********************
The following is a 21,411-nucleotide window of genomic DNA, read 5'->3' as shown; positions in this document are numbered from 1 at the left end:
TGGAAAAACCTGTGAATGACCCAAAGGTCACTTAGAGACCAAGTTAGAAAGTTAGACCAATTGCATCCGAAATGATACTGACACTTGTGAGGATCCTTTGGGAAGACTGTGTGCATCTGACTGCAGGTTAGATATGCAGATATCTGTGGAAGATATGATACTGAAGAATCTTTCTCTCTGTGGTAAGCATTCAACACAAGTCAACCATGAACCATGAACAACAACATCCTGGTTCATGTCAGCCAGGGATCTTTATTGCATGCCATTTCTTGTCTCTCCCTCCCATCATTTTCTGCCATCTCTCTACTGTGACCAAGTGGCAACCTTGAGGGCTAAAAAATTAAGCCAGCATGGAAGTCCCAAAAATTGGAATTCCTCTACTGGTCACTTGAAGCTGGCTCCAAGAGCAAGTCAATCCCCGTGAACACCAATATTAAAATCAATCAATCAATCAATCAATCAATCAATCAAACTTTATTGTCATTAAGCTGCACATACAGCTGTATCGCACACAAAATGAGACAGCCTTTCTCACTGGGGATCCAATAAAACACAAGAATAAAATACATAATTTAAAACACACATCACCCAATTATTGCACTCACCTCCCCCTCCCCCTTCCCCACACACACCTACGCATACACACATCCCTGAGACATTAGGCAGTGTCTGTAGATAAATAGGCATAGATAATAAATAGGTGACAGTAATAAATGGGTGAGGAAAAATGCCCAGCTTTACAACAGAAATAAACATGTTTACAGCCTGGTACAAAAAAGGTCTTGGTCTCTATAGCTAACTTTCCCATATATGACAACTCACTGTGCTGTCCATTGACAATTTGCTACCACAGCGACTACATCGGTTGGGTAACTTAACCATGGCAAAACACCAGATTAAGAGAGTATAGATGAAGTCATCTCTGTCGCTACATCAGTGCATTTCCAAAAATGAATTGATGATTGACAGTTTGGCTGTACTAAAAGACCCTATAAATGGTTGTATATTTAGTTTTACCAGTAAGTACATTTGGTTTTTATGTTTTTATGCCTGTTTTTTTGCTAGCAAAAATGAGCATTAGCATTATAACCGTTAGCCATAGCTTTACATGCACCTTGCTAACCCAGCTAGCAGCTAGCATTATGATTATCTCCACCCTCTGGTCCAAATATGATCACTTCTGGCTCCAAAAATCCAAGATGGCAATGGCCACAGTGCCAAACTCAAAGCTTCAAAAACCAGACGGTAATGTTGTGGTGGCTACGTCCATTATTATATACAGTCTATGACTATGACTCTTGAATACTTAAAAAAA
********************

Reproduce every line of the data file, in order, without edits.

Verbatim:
The following is a 21,411-nucleotide window of genomic DNA, read 5'->3' as shown; positions in this document are numbered from 1 at the left end:
TGGAAAAACCTGTGAATGACCCAAAGGTCACTTAGAGACCAAGTTAGAAAGTTAGACCAATTGCATCCGAAATGATACTGACACTTGTGAGGATCCTTTGGGAAGACTGTGTGCATCTGACTGCAGGTTAGATATGCAGATATCTGTGGAAGATATGATACTGAAGAATCTTTCTCTCTGTGGTAAGCATTCAACACAAGTCAACCATGAACCATGAACAACAACATCCTGGTTCATGTCAGCCAGGGATCTTTATTGCATGCCATTTCTTGTCTCTCCCTCCCATCATTTTCTGCCATCTCTCTACTGTGACCAAGTGGCAACCTTGAGGGCTAAAAAATTAAGCCAGCATGGAAGTCCCAAAAATTGGAATTCCTCTACTGGTCACTTGAAGCTGGCTCCAAGAGCAAGTCAATCCCCGTGAACACCAATATTAAAATCAATCAATCAATCAATCAATCAATCAATCAAACTTTATTGTCATTAAGCTGCACATACAGCTGTATCGCACACAAAATGAGACAGCCTTTCTCACTGGGGATCCAATAAAACACAAGAATAAAATACATAATTTAAAACACACATCACCCAATTATTGCACTCACCTCCCCCTCCCCCTTCCCCACACACACCTACGCATACACACATCCCTGAGACATTAGGCAGTGTCTGTAGATAAATAGGCATAGATAATAAATAGGTGACAGTAATAAATGGGTGAGGAAAAATGCCCAGCTTTACAACAGAAATAAACATGTTTACAGCCTGGTACAAAAAAGGTCTTGGTCTCTATAGCTAACTTTCCCATATATGACAACTCACTGTGCTGTCCATTGACAATTTGCTACCACAGCGACTACATCGGTTGGGTAACTTAACCATGGCAAAACACCAGATTAAGAGAGTATAGATGAAGTCATCTCTGTCGCTACATCAGTGCATTTCCAAAAATGAATTGATGATTGACAGTTTGGCTGTACTAAAAGACCCTATAAATGGTTGTATATTTAGTTTTACCAGTAAGTACATTTGGTTTTTATGTTTTTATGCCTGTTTTTTTGCTAGCAAAAATGAGCATTAGCATTATAACCGTTAGCCATAGCTTTACATGCACCTTGCTAACCCAGCTAGCAGCTAGCATTATGATTATCTCCACCCTCTGGTCCAAATATGATCACTTCTGGCTCCAAAAATCCAAGATGGCAATGGCCACAGTGCCAAACTCAAAGCTTCAAAAACCAGACGGTAATGTTGTGGTGGCTACGTCCATTATTATATACAGTCTATGACTATGACTCTTGAATACTTAAAAAAA